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Microsoft Sues Samsung Over Android Agreement

Microsoft filed suit against its hardware partner Samsung today, alleging that the Korean device maker has backed away from an earlier Android intellectual property agreement.

The dispute concerns a contract signed in 2011 in which Samsung agreed to pay Microsoft royalties for using the Linux-based Android mobile operating system in Samsung tablets and mobile phones. Samsung also agreed to market Windows Phone devices and the two companies shared some patented technologies as part of that 2011 deal.

Now Microsoft is complaining that Samsung has "stopped complying with its agreement," according to a Friday announcement attributed to David Howard, Microsoft corporate vice president and deputy general counsel. The announcement of the lawsuit heavily implied that Samsung stopped complying with the 2011 contract after Microsoft announced the acquisition of rival device maker Nokia last September. Moreover, Howard contended that Samsung is resisting now because it makes more money from its Android-based devices today than it did when it inked the deal back in 2011.

Microsoft's announcement stated that the two companies have "a fundamental disagreement as to the meaning of our contract." For its part, Samsung indicated that it's reviewing the lawsuit.

"We will review the complaint in detail and determine appropriate measures in response," a Samsung spokesperson replied to a press inquiry.

Microsoft's Patent Deals
Many device makers have signed intellectual property deals with Microsoft over Android use. Microsoft has claimed that about 70 percent of hardware manufacturers using the Linux operating system have inked such licensing deals. Only Motorola Mobility and Barnes & Noble contested Microsoft's intellectual property claims in court. B&N settled in 2012.

Google largely fostered the Android mobile OS, which is offered royalty free to hardware manufacturers. Android is the No. 1 operating system in use around the globe at present. However, Google does not provide any legal indemnity to the manufacturers using it. For many years, Microsoft did not disclose exactly which of its patent holdings were infringed by Linux. However, in March of 2013, Microsoft rolled out a searchable patent database that it published to be more transparent about all of its intellectual property holdings.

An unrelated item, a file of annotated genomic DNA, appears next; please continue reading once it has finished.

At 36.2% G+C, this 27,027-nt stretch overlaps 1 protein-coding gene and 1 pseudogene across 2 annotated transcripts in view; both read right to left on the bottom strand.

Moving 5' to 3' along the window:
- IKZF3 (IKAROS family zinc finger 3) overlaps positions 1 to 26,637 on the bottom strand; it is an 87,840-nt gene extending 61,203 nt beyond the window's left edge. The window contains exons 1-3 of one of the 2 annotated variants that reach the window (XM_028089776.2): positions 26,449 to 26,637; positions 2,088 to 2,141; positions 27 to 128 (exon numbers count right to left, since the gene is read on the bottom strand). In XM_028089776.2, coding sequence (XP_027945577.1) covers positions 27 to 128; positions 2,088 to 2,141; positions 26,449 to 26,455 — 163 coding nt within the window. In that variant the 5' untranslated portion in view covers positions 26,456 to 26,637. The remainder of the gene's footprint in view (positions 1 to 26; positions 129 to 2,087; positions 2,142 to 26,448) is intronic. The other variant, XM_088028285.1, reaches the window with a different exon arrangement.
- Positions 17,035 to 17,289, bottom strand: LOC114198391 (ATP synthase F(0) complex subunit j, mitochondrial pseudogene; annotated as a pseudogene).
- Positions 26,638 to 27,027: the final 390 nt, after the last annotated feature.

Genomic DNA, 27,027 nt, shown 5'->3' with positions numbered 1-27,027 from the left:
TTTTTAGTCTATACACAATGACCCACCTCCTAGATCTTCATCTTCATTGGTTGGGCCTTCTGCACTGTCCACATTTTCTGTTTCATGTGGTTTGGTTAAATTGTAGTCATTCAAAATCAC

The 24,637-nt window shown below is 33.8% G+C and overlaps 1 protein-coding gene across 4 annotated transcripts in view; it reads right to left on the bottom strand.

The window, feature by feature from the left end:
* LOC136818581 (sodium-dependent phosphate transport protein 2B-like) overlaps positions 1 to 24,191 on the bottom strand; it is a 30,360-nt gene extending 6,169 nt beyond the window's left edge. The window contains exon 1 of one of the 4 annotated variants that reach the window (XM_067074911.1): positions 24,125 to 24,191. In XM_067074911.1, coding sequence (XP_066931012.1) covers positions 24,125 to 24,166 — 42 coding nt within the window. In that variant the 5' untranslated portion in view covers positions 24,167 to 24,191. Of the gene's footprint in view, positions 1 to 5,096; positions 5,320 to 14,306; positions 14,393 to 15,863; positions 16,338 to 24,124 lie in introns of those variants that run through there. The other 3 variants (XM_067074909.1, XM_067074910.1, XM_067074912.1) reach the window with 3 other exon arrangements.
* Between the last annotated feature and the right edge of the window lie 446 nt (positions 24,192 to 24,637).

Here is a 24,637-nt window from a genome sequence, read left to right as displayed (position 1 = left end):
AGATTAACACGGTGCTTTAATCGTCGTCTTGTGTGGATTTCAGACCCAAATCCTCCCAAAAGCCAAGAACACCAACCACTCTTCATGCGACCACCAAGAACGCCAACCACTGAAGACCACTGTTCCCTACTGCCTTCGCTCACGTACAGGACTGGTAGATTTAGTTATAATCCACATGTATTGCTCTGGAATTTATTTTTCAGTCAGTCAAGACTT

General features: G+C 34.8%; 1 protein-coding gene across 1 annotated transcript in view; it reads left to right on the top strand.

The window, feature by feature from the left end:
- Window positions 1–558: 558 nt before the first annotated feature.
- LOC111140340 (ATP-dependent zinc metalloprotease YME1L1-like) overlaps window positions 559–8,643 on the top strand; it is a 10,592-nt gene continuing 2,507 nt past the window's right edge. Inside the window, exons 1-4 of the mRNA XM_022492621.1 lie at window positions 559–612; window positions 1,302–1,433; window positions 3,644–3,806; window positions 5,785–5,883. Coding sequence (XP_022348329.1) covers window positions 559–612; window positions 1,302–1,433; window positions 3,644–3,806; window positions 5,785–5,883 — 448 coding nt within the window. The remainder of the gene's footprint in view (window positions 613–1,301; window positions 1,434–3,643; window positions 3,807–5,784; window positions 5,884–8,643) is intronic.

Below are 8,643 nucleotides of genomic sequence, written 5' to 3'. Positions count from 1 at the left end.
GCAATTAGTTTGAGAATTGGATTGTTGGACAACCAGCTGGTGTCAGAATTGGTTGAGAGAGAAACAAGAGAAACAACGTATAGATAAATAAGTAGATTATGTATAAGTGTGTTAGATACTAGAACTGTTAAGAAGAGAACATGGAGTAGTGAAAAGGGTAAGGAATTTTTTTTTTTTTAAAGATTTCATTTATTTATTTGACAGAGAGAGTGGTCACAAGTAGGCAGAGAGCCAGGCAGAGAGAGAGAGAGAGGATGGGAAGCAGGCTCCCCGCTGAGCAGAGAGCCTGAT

Still, an Ars Technica article has claimed that Microsoft maintains a "secret list of Android-killer patents" that were reviewed by the Chinese government and purportedly leaked after its review of the Nokia acquisition. The Chinese government listed "310 patents and patent applications" vs. the 200 that Microsoft said the Chinese Ministry of Commerce (MOFCOM) reviewed.

"In reaching its decision, MOFCOM concluded after its investigation that Microsoft holds approximately 200 patent families that are necessary to build an Android smartphone," Microsoft's Howard stated in April.

Renewed Legal Resistance?
M-Cam, a Charlottesville, Va.-based investment bank that advises clients on intellectual property issues, claimed that China's apparent disclosure of Microsoft's patents could be an attempt "to counteract Microsoft's chokehold on the smartphone market" in terms of its extraction of royalties from Android use.

"By disclosing the detailed list of these patents, companies who currently pay a license to Microsoft for the Android platform may discover that they have patents on the same technologies which precede Microsoft’s patents," M-Cam's analysis states. "This may create an opening for them to either negotiate a better deal or demand that Microsoft license from them."

M-Cam, which is involved in the patent litigation business, claims that Microsoft generates $1 billion to $2 billion each year from its intellectual property claims on Linux use.

It's not entirely clear that the Chinese government did actually disclose secret Microsoft patents, though. And it still remains to be seen why Samsung doesn't agree with Microsoft about the 2011 contract. Microsoft filed its lawsuit in the U.S. District Court for the Southern District of New York on Friday.

About the Author

Kurt Mackie is senior news producer for the 1105 Enterprise Computing Group.

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